Talking about sex is hard. Talking about sex with your teen is nearly impossible, if you ask me. After months of struggling through and trying to follow the advice of inserting "the talk" into normal conversation or using songs as springboards for discussion, I finally took a friend's advice and ordered this book.

It has been a great investment. Not only does Corinna have chapters on just about everything you can imagine--from homosexuality to sexual abuse to friends with benefits to Internet dating to fisting--she gives the information factually and in a way that isn't embarrassing. She also tells how to be safe every step of the way, both emotionally and physically.

I like that my daughter can look up answers on her own and that she and I can use the book to discuss various topics. I also like that the book has information for years to come. It's definitely got a more liberal take on things, but then this is a very different world we live in. As long as you have a loving relationship with your teen, then the book will provide a wealth of helpful information that can be balanced with discussions at home about what he or she is comfortable with and what your personal feelings are. Lack of knowledge is not better in these situations and neither is forbidding kids to do things.

I highly recommend this book and consider it an important sex ed tool.
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9 of 10 people found the following review helpful
on May 28, 2007
This is the book I always wanted (but never found) when I was a teenager -- straightforward, down-to-earth, and perhaps most importantly, incredibly comprehensive. Even at 29, after more than a decade of relationships with people of assorted genders and a stint as a volunteer at Scarleteen, I learned new things from reading S.E.X., and am very happy to have it as a resource on my bookshelves next to the classics like Our Bodies, Ourselves. I've already given a copy to my partner's younger brother, and while my best friend's son is a little too young to do anything but chew on it, he'll be getting a copy too in a few years. I highly recommend this to anyone who wants to learn more about sexuality and sexual health.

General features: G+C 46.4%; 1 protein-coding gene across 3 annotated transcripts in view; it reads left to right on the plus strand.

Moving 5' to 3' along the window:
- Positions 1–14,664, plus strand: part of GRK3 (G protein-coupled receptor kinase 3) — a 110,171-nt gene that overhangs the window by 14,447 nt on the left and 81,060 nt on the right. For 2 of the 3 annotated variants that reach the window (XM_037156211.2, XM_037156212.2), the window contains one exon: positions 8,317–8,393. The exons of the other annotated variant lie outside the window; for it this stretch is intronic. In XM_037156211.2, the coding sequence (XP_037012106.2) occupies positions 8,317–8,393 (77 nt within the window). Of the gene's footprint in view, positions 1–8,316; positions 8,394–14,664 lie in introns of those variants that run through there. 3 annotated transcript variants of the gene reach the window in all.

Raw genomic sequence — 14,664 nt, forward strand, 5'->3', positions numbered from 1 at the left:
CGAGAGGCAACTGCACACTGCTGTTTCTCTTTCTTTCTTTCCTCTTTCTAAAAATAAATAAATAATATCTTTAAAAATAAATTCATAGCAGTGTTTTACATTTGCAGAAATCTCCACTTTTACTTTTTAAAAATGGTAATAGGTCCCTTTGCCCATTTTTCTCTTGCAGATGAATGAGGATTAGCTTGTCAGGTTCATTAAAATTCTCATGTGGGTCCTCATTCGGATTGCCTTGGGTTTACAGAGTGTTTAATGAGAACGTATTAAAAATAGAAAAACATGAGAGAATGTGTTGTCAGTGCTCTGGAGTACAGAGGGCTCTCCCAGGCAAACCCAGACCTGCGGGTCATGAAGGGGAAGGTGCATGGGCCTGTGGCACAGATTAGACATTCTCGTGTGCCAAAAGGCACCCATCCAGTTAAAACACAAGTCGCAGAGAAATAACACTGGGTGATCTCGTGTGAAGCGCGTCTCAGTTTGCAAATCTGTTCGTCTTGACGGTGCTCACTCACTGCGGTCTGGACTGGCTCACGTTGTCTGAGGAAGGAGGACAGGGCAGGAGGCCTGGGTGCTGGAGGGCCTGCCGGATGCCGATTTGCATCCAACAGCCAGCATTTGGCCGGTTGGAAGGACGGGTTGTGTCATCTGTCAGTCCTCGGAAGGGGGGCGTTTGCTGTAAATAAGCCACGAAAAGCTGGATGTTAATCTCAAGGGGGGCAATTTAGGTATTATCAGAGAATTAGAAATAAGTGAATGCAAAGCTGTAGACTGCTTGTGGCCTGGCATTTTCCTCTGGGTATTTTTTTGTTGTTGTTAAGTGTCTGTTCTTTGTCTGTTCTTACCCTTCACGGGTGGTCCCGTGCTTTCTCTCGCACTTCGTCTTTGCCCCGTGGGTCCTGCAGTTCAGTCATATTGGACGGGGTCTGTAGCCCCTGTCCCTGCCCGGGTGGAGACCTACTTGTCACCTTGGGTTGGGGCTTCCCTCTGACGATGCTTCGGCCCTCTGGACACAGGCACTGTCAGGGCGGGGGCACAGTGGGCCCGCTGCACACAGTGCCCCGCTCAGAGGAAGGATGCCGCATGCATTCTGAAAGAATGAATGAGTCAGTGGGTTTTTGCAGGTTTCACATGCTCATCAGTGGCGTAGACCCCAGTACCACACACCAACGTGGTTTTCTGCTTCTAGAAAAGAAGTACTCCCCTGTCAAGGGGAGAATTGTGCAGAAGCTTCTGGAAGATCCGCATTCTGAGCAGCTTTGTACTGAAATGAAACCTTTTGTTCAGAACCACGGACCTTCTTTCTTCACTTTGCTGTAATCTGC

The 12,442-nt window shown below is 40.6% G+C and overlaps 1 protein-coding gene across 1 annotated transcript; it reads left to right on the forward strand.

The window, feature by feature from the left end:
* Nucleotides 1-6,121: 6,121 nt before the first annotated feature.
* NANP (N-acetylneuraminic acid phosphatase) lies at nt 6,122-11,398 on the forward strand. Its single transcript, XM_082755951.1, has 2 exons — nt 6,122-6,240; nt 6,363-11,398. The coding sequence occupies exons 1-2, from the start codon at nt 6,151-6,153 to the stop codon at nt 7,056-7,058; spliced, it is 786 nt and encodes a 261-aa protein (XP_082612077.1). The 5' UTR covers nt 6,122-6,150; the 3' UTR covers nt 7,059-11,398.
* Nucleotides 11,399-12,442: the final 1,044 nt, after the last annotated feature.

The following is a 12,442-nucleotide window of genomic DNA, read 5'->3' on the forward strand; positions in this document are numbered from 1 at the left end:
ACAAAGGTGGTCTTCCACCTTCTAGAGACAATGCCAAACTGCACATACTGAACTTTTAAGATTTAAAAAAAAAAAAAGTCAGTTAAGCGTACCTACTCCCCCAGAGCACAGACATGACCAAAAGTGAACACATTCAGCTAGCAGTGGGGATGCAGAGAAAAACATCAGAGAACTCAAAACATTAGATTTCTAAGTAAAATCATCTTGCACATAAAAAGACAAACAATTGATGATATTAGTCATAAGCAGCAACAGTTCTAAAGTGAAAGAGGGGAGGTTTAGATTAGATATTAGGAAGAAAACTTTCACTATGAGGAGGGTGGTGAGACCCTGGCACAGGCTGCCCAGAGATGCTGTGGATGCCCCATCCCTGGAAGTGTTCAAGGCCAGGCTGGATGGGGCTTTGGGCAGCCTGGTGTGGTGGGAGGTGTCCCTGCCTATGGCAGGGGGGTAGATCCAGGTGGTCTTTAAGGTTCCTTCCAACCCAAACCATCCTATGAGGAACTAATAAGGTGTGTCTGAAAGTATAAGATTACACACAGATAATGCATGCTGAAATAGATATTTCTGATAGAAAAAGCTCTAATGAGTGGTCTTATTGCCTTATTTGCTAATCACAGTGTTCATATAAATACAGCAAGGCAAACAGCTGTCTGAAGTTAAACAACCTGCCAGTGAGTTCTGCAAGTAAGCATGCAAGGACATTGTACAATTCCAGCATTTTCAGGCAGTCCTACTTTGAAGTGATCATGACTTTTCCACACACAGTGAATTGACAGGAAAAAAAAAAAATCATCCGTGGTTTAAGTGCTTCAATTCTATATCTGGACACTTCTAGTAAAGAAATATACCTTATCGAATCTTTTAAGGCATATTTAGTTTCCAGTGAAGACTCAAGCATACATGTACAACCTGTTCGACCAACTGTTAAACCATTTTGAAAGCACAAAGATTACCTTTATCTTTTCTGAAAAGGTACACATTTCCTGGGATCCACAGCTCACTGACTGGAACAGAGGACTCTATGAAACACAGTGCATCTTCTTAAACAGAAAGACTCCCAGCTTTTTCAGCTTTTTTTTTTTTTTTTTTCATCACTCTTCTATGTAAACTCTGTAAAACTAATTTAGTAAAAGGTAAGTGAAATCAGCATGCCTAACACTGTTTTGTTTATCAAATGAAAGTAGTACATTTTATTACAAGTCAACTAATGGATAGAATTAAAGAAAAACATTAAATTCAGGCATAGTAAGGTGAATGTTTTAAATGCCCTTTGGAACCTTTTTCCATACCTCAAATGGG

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11 of 13 people found the following review helpful
on April 20, 2007
One thing that's so great about this book is that throughout, there's a balanced, fair, easy going approach to whatever the topic is. The writing keeps you engaged; the actual content keeps you informed. All those questions you never knew the answer to? Check it out, it's probably in here, and odds are it's not what you expected.

This book covers *everything*, not just the basics, either. It's a far cry from simple "tab A into slot B" sexual education: It covers everything in between, including dating, relationships, and taking care of your whole self mentally and physically.

Here's hoping that this book will find it's way onto shelves and into the hands of everyone (girls and boys both) who needs it. Get one for yourself, and get one for that teen in your life. You'll be glad you did.
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13 of 16 people found the following review helpful
I have to preface this review by stating that I wrote an article for Scarleteen called "The Making of a Homo", so my relationship with the author will indicate a slight bias.

I read a book at age 7 that explained the scientific principles of how babies are created; I never connected what I read with sexual intercourse. When I was 11, my mom handed me the book Ask Beth : You Can't Ask Your Mother and left me to my own devices. I had no understanding of what I had read. Fast-forward to 14 and my dad explained what stroking an open hand in front of your crotch actually meant.

Heather's discussion of all things sexual is prolific, at times political. The subject matter is extensive and graphic - a few times I caught myself shocked - but also honest. But as she states in the beginning of her book, its purpose is not for you to hand to your children and leave them to their own devices. Buy this book, take time to read it from cover to cover, and then sit down with your children for a healthy, honest conversation about sex. Even if you don't talk about everything in this book, what you and your children learn together will create positive connections.